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Guilt and Shame

Essays in French Literature, Thought and Visual Culture


Edited By Jenny Chamarette and Jenny Higgins

As theoretical positions and as affective experiences, the twin currents of contrition – guilt and shame – permeate literary discourse and figure prominently in discussions of ethics, history, sexuality and social hierarchy. This collection of essays, on French and francophone prose, poetry, drama, visual art, cinema and thought, assesses guilt and shame in relation to structures of social morality, language and self-expression, the thinking of trauma, and the ethics of forgiveness. The authors approach their subjects via close readings and comparative study, drawing on such thinkers as Adorno, Derrida, Jankélévitch and Irigaray. Through these they consider works ranging from the medieval Roman de la rose through to Gustave Moreau’s Symbolist painting, Giacometti’s sculpture, the films of Marina de Van and recent sub-Saharan African writing. The collection provides an état-présent of thinking on guilt and shame in French Studies, and is the first to assemble work on this topic ranging from the thirteenth to the twenty-first century. The book contains nine contributions in English and four in French.


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Jenny Chamarette and Jennifer Higgins Introduction 1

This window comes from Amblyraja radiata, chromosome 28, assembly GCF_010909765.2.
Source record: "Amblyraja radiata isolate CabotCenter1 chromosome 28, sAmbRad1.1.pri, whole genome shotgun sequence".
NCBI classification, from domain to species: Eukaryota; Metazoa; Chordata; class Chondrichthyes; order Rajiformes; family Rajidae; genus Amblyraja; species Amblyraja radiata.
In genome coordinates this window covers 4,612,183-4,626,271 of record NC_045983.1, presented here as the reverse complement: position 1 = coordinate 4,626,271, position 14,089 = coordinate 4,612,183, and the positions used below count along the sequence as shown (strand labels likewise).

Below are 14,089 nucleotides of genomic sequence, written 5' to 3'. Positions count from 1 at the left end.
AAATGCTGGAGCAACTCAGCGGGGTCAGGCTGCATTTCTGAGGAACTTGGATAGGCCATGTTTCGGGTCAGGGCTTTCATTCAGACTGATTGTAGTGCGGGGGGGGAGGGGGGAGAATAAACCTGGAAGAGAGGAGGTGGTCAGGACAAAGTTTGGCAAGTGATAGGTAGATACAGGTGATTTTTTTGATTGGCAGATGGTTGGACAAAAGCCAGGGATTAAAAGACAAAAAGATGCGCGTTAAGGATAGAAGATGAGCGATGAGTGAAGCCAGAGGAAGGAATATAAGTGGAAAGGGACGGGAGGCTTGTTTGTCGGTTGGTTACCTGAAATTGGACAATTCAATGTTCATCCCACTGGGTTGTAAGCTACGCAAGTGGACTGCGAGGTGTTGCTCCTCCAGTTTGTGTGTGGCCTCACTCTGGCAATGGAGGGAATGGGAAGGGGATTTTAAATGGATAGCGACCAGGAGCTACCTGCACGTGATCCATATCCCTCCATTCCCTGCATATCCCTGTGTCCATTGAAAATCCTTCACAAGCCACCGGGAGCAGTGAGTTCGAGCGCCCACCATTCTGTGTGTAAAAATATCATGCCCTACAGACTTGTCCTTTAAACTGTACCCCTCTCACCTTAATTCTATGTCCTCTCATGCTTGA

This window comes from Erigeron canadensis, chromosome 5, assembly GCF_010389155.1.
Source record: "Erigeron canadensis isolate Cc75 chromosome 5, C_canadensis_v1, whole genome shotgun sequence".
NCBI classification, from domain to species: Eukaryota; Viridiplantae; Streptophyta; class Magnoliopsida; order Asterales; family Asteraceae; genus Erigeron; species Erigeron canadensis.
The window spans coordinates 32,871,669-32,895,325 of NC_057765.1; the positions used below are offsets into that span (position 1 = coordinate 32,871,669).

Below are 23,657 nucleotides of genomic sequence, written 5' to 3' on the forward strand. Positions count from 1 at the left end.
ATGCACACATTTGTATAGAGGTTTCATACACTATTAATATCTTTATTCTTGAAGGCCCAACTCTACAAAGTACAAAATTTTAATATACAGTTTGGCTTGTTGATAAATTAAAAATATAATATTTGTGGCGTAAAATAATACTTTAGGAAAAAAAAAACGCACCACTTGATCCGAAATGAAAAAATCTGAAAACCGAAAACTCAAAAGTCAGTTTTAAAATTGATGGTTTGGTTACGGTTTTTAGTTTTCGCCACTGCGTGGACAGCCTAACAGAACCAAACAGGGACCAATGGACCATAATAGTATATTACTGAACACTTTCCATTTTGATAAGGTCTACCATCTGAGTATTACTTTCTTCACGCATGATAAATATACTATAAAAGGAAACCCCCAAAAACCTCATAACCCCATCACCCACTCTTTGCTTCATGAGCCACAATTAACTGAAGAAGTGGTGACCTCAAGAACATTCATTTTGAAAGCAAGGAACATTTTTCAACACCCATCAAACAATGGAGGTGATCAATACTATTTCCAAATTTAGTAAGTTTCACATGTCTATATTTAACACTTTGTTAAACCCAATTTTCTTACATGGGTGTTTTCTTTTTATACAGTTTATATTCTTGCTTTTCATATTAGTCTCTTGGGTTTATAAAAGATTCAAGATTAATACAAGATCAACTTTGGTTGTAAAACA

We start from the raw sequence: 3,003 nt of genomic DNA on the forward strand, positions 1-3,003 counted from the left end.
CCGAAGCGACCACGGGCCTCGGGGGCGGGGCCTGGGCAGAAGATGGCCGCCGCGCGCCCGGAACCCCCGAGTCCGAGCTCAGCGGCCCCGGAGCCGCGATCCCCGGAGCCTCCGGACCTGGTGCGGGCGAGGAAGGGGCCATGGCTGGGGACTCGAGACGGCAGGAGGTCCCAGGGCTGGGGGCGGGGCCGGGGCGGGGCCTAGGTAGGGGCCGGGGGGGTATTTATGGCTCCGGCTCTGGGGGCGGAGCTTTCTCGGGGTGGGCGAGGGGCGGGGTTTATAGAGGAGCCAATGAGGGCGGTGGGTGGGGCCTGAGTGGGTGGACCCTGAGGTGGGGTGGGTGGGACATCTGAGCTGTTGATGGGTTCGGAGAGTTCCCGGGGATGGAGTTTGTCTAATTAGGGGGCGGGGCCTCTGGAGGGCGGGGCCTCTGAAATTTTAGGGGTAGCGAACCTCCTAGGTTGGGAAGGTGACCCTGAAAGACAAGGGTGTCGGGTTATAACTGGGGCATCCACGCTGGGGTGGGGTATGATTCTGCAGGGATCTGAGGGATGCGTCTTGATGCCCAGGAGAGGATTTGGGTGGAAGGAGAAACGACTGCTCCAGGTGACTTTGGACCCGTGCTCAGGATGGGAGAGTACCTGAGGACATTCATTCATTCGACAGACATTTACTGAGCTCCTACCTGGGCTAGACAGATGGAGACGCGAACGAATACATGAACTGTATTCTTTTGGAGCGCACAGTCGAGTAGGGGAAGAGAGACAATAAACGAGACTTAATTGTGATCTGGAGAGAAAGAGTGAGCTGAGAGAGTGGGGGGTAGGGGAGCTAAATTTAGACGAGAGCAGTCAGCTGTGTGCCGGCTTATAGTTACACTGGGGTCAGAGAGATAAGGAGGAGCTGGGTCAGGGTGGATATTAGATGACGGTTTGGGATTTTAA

Jenny Chamarette and Jennifer Higgins Introduction To be ashamed of your immorality: that is a step on the stairway that ultimately leads you to be ashamed of your morality as well.1 The ethical, ontological and genealogical questions raised by guilt and shame, for Nietzsche, seem as pressing now as they have ever been. At a time in our contemporary culture when exposure to, and consideration of, personal and collective guilt on the one hand, and social, bodily or mediated (or indeed mediatised) shame on the other, are constants of our everyday experience, these issues continue to haunt our moral and ethical lives. In her recent volume, From Guilt to Shame: Auschwitz and After, Ruth Leys engages with key debates in recent shame and trauma theory, to make a compelling case for the continued importance of these issues in our twenty-first-century lives. In her discussions of trauma and torture, she points out how guilt and shame, powerful twin mechanisms of subjectivity, have become inextricably linked to the socio-political dynamics of power. In the context of a media-saturated society where the camera is not only a tool of illumination but also an infinitely extended tool of public humilia- tion, Leys remarks upon the revelations of torture at the Abu Ghraib prison as a dark marker of our contemporary perceptions of guilt and of shame. She paraphrases Mark Danner when she writes, ‘As a “shame multiplier” 1 Friedrich Nietzsche, Beyond Good and Evil: Prelude to a Philosophy of the Future, ed. Rolf-Peter Horstmann...

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